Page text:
GRAND RAPIDS, Mich. (WOOD) — Proposal 1 is being billed as a win-win.
For businesses, it would do away with an annual tax on equipment that keeps their factories and offices running.
And it’s a win for public services, like police and fire departments, because they wouldn’t lose any funding.
You have probably seen and have perhaps driven vehicles with components made by pouring hot metal into Styrofoam forms on the floor of Van’s Patterns.
“We’ve worked for Volkswagen out of Mexico, and we’ve made BMWs. About every car there is, we’ve made some part for it,” owner Dan Vander Molen said. “We’ve been doing it a long time. Been in business for 50 years.”
But like many businesses in Michigan, Vander Molen’s company paid the sales tax on the equipment on the plant floor, and has continued to pay it again and again and again.
“This machine here I’ve had for 25 years, and I’m still paying taxes on it.” Vander Molen said, pointing to a computer-aided cutting machine.
It and most every machine on the floor is subject to Michigan’s Personal Property Tax.
Unpopular in the business community but important to essential services, the Personal Property Tax (or PPT) also provides an annual check to local government for everything from police protection to schools.
But Michigan voters could soon end that practice.
Proposal 1 on the Aug. 5 ballot will ask voters to do away with the Personal Property Tax, an ancient and confusing levy businesses have long complained about.
It’s a tax most neighboring states don’t’ levy, which supporters of Proposal 1 say also puts Michigan at a disadvantage.
“As a consumer, if you were to go out and buy a lawnmower, and you bought that lawnmower and you paid taxes on it and you used it and it was valuable to you for the next 10 years. If you had to pay tax on it for those next 10 years, you would really consider hard whether you wanted to by that lawnmower,” Vander Molen explained. “And that’s what business owners do.”
Proposal 1 is the result of a bipartisan effort to end the tax, but still guarantee revenue from the PPT would be replaced. The bulk of that cash will be replaced by shifting dollars already collected through the state’s use tax, which is levied on purchases like those made by mail order or over the Internet, to local communities.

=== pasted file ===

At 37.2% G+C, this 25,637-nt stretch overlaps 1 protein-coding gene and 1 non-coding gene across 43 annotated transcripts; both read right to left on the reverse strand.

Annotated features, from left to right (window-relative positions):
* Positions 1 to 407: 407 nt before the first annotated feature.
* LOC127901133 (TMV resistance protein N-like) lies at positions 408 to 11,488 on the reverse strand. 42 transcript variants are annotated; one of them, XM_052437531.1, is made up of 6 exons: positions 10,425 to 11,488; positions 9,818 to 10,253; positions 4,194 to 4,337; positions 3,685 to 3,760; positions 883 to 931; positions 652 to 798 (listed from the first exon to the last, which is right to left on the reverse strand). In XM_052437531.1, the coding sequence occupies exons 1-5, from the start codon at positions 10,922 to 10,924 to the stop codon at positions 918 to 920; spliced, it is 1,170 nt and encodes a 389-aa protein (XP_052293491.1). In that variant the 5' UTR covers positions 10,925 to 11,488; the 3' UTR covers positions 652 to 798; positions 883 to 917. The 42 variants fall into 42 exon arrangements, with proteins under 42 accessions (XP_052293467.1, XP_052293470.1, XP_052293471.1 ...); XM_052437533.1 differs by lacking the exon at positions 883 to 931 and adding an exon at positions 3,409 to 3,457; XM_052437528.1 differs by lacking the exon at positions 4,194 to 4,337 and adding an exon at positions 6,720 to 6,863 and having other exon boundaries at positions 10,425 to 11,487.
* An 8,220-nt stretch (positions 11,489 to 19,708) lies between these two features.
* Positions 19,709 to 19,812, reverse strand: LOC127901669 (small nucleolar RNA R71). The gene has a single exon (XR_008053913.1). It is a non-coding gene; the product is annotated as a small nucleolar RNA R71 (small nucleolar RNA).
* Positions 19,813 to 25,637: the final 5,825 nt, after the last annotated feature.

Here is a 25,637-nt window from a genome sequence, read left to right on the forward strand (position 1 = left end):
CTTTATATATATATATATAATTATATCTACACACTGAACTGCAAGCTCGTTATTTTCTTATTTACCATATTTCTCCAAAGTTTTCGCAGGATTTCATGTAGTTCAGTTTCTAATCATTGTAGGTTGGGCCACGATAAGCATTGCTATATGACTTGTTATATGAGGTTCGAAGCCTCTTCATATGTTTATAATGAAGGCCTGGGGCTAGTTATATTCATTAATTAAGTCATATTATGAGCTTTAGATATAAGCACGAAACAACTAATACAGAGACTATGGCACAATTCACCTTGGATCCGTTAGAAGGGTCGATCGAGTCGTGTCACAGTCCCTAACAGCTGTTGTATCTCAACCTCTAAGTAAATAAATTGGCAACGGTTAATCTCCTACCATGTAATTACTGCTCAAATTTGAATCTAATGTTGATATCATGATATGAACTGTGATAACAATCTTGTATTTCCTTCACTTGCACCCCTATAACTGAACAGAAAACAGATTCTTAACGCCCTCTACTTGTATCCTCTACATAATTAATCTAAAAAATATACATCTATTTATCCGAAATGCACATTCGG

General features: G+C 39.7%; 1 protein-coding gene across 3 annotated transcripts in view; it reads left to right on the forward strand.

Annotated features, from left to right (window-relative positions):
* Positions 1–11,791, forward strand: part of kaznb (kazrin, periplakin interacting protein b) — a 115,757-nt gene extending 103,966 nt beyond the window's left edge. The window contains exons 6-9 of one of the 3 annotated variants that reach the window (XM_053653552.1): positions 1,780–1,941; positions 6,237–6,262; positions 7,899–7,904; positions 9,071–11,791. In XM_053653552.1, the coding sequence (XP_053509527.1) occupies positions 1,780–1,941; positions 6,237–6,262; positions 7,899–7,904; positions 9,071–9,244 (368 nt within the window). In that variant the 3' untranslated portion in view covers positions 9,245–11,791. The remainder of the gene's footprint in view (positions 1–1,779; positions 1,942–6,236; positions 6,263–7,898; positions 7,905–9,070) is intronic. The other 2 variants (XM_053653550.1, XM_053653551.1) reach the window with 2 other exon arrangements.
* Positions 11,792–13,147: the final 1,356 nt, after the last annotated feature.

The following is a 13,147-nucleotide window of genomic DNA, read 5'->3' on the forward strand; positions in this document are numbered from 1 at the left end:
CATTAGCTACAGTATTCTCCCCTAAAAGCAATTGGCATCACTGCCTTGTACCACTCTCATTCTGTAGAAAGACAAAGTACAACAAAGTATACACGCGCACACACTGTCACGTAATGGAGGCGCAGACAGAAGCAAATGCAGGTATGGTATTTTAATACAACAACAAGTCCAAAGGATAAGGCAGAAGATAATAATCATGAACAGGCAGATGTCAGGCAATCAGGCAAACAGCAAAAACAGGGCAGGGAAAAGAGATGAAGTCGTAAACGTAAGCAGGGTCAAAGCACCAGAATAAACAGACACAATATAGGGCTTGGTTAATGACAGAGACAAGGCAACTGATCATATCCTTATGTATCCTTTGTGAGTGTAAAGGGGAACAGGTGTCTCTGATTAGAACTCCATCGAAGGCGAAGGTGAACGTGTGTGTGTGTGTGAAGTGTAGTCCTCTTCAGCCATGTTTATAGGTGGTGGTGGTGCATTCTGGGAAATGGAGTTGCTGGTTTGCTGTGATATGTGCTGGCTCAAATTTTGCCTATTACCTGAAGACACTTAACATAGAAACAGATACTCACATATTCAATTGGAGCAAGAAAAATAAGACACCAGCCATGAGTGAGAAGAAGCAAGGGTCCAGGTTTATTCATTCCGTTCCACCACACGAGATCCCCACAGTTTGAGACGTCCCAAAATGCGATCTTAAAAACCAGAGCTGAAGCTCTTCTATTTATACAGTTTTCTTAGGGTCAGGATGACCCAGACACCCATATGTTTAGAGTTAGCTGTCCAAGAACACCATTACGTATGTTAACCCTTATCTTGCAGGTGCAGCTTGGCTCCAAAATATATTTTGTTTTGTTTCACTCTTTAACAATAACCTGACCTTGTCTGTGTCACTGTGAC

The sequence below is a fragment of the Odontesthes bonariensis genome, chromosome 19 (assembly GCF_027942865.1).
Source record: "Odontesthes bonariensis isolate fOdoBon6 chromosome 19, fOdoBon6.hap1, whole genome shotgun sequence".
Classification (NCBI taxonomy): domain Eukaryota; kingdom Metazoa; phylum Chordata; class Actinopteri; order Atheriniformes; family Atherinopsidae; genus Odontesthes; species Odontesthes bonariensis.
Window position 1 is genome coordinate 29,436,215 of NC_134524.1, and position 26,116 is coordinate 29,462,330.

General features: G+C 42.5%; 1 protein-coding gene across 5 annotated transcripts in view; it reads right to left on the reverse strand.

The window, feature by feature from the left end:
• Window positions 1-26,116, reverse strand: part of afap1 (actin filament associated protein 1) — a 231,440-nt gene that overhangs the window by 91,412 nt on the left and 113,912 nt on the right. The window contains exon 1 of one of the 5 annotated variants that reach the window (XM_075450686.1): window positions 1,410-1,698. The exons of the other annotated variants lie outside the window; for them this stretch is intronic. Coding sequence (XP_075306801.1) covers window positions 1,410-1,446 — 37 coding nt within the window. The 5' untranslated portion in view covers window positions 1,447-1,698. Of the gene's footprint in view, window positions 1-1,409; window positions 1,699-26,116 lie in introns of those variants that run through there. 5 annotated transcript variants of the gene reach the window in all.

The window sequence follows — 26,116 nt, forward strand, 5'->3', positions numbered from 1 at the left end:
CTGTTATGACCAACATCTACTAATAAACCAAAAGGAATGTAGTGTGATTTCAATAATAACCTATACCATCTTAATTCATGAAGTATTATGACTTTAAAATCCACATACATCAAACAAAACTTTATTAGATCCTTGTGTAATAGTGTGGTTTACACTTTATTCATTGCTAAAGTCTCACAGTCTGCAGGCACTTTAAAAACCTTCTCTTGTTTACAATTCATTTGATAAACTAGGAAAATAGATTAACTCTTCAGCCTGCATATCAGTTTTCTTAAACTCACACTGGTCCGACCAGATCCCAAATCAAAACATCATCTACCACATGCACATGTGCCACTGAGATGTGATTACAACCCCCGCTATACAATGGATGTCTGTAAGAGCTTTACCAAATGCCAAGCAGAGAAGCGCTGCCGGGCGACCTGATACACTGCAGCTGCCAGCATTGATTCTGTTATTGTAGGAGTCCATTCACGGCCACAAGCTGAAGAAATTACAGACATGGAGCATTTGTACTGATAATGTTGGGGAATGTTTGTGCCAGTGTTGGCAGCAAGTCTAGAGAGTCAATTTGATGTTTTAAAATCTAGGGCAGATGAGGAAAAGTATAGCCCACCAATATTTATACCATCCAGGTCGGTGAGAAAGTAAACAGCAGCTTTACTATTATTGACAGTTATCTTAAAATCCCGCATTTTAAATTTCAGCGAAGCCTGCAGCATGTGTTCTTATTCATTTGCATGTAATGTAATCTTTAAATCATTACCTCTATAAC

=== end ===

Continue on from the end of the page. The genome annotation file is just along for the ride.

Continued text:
That adds up to about $3 million annually in the City of Kentwood’s case.
“It is consistent. It is growing,” said Kentwood Mayor Stephen Kepley about the PPT replacement. “There’s more stability in the use tax then in the PPT. So for local government, it actually is a more stable funding mechanism than the PPT is.”
Supporters of Proposal 1 say the end of the PPT could be a job creator.
There’s empty space on the floor of Vander Molen’s plant where another machine may go in the future. But the cost of doing business, including the PPT, has kept the space empty.
“If I buy a new machine, that’s three new employees. And so all these things go together to make me more competitive,” Vander Molen said.
24 Hour News 8 could find no organized opposition to the proposal.
But if the tax formula sounds confusing, then you’ve hit upon one of the biggest obstacles faced by Proposal 1 supporters: Getting voters to understand it.
The ballot language doesn’t help matters. It contains a lot of legalese and statutory mumbo jumbo. That’s why supporters have taken to the airways and websites to explain the bottom line.
The other obstacle is voter mistrust. A lot of people don’t trust politicians to do as promised, even though supporters say there are safeguards built into the ballot proposal.
But Dan Vander Molen has another politically-related reason to trust the promise.
“If you can get the two parties to agree on something, it’s usually a good thing,” he said. “I think that if people aren’t sure, they could look at that.”